Grow Resilient by Building Your Inner Voices of Self-WorthNone By Homaira Kabir
There is something delightful in watching a child learn how to walk. They fall countless times, they get bumps and bruises, and they cry and howl.
And yet, they rise up one tumble after another with that gleeful toothless smile, and keep going until they’ve perfected the art of walking. Now, isn’t that a fine example of resilience! And yet, as we get older, we seem to forget this. We let frustrations get to us and allow failures to stop us in our tracks. We become overwhelmed by negative emotions and lose the motivation to keep going. What did we have when we were little that we seem to have lost along the way? And how can we get it back so we become, in the words of Nassim Taleb, antifragile?
When we were little, we made sense of our world through the words and actions of our primary caregivers. Getting hurt was okay because they soothed the pain. Trying new things was fun because they encouraged us. And succeeding felt great because they celebrated the wins with us. Armed with this wholeness, our little selves were able to face life’s little challenges.
Somewhere on the road to maturity, we lose this. In a society that worships competition and perfection, we reject the parts of ourselves we don’t like and shy away from experiences that may reveal our apparent incompetence. We allow external evaluations to faze us because our own evaluations of our lovability and competence are weak and ill-formed. Hardly the recipe for resilience.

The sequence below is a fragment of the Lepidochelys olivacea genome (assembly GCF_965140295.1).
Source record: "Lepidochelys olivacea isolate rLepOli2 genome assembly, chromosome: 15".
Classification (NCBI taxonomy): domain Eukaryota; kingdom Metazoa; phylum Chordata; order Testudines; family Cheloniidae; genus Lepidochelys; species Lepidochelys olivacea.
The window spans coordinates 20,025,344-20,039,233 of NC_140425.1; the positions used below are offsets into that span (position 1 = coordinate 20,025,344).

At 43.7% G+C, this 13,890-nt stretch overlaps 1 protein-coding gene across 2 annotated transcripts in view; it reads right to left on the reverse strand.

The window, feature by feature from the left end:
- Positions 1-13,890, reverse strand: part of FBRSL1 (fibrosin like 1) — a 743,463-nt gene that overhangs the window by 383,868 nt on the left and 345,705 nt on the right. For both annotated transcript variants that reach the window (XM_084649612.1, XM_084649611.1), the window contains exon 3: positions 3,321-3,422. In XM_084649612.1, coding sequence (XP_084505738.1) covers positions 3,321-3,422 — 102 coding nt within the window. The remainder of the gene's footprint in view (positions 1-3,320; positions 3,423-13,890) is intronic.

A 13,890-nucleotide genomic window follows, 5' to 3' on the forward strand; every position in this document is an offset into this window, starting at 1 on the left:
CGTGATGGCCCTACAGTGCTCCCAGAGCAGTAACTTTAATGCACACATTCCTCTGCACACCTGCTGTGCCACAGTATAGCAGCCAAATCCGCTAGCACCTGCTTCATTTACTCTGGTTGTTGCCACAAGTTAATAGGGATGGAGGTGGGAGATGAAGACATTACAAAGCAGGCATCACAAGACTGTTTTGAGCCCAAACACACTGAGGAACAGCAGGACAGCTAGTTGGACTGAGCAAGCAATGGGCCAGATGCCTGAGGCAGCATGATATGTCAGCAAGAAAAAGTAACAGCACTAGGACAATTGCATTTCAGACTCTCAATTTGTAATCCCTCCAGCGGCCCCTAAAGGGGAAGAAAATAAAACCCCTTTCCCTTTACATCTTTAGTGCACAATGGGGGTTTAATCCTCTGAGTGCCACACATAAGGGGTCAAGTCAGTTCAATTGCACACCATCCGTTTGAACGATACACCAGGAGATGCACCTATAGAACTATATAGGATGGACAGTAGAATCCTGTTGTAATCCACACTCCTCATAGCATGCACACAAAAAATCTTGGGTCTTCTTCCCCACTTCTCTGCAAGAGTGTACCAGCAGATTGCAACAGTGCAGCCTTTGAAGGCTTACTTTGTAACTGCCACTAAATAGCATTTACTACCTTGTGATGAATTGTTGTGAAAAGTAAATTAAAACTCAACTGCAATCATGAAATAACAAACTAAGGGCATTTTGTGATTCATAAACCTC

Resilience comes from an internal working model in our minds that is grounded in an inherent belief in our abilities and qualities. It is then that we can accept our dark sides, learn from our failures, and take on the challenges that lead to growth and success.
To do so, we have to nurture many inner voices. These are the voices that believe in us despite disasters and setbacks, and that value our worth despite disappointments, just like our caregivers did.
Cultivate an Inner Voice of Support
When we step out of our comfort zones, we need lots of support and encouragement to sustain us. How far would we have gotten in our efforts to walk had our caregivers blasted out impatiently, “C’mon now! It’s been 2 months already!”? To develop the inner voice of support, think of what you would say to someone you really care about the next time you’re judging yourself or doubting your abilities.
Develop an Inner Voice of Compassion
Failures are part of life—but they rarely make us feel good. It’s easier to le